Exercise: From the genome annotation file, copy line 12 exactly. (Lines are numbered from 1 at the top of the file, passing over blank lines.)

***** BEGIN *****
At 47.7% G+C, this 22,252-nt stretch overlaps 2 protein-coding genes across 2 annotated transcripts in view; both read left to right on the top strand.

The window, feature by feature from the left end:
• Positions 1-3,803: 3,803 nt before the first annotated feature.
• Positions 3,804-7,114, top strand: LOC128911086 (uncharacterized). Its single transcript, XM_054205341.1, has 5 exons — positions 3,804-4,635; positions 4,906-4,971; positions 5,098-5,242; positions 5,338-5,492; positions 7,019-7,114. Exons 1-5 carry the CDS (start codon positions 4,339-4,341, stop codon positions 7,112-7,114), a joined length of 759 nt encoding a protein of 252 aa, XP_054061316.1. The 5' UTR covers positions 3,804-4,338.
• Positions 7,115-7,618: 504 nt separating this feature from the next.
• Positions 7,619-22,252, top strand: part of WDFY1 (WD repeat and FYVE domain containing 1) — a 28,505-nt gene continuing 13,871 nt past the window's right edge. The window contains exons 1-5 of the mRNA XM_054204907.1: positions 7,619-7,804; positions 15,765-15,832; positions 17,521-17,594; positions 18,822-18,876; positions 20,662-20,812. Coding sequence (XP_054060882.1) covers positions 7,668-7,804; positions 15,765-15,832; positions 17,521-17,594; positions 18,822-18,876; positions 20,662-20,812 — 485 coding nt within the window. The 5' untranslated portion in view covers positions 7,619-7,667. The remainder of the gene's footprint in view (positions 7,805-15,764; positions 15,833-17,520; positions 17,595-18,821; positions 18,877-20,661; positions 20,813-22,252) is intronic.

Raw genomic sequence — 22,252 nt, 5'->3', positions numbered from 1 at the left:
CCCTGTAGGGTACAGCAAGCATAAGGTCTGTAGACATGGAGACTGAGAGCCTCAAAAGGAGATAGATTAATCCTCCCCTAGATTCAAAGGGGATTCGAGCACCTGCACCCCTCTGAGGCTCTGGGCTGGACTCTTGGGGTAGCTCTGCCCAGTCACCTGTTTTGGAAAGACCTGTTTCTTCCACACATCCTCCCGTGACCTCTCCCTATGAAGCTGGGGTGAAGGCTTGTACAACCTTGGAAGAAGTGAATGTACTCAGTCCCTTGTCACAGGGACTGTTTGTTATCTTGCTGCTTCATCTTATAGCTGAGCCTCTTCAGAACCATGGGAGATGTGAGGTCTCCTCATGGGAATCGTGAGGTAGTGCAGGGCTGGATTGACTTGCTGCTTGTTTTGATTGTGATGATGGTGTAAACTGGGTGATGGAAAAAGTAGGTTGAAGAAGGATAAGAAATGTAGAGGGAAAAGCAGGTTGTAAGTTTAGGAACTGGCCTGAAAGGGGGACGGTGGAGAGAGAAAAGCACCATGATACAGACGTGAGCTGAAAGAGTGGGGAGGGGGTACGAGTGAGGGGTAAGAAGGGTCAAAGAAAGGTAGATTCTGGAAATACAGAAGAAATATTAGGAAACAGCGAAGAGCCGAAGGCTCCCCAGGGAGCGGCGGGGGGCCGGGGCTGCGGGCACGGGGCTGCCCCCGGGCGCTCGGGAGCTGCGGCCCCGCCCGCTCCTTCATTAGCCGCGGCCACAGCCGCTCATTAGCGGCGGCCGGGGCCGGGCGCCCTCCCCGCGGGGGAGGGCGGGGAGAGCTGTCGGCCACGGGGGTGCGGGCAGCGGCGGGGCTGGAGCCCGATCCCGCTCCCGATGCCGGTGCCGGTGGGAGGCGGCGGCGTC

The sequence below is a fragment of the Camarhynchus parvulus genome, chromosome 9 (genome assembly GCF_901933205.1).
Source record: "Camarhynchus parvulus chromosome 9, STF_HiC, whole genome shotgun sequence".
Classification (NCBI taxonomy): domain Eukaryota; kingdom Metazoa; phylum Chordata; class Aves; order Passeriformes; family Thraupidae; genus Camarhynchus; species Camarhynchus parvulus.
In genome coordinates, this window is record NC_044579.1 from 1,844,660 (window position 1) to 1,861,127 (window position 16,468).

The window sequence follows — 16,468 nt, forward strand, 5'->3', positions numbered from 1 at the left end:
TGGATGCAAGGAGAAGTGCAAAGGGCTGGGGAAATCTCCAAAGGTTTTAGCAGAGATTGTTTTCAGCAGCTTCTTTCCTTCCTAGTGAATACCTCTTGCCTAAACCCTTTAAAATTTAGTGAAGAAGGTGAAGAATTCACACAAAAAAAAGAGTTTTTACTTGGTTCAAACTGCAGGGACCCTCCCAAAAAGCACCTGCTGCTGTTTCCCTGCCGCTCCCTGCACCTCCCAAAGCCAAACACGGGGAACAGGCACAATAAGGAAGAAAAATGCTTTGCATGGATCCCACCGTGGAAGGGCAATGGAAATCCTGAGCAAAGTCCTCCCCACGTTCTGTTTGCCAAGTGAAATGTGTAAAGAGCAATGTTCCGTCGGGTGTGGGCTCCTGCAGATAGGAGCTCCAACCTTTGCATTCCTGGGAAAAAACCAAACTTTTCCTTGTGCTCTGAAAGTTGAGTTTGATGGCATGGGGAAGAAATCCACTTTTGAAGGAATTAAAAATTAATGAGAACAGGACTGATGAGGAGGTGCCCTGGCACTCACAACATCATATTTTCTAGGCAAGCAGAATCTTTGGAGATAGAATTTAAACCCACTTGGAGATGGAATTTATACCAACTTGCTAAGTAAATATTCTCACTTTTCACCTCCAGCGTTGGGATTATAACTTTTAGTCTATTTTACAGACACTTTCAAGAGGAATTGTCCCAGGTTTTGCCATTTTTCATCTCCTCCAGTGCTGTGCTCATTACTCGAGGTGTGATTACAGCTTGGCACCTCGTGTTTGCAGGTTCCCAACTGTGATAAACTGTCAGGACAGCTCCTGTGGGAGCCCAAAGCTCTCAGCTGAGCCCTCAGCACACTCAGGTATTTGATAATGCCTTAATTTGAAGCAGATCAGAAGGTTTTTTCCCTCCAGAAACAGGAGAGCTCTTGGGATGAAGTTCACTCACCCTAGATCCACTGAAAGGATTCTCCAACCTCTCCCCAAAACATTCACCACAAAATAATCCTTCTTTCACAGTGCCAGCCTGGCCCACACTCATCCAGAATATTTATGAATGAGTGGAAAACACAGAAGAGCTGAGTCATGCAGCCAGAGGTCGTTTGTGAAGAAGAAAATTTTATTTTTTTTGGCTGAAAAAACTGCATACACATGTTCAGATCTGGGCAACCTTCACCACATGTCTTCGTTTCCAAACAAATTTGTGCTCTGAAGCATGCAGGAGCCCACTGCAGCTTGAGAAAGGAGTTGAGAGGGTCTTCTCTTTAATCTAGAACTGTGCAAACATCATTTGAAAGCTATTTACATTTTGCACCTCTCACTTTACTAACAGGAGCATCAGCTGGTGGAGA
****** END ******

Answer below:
In genome coordinates, this window is record NC_044579.1 from 1,844,660 (window position 1) to 1,861,127 (window position 16,468).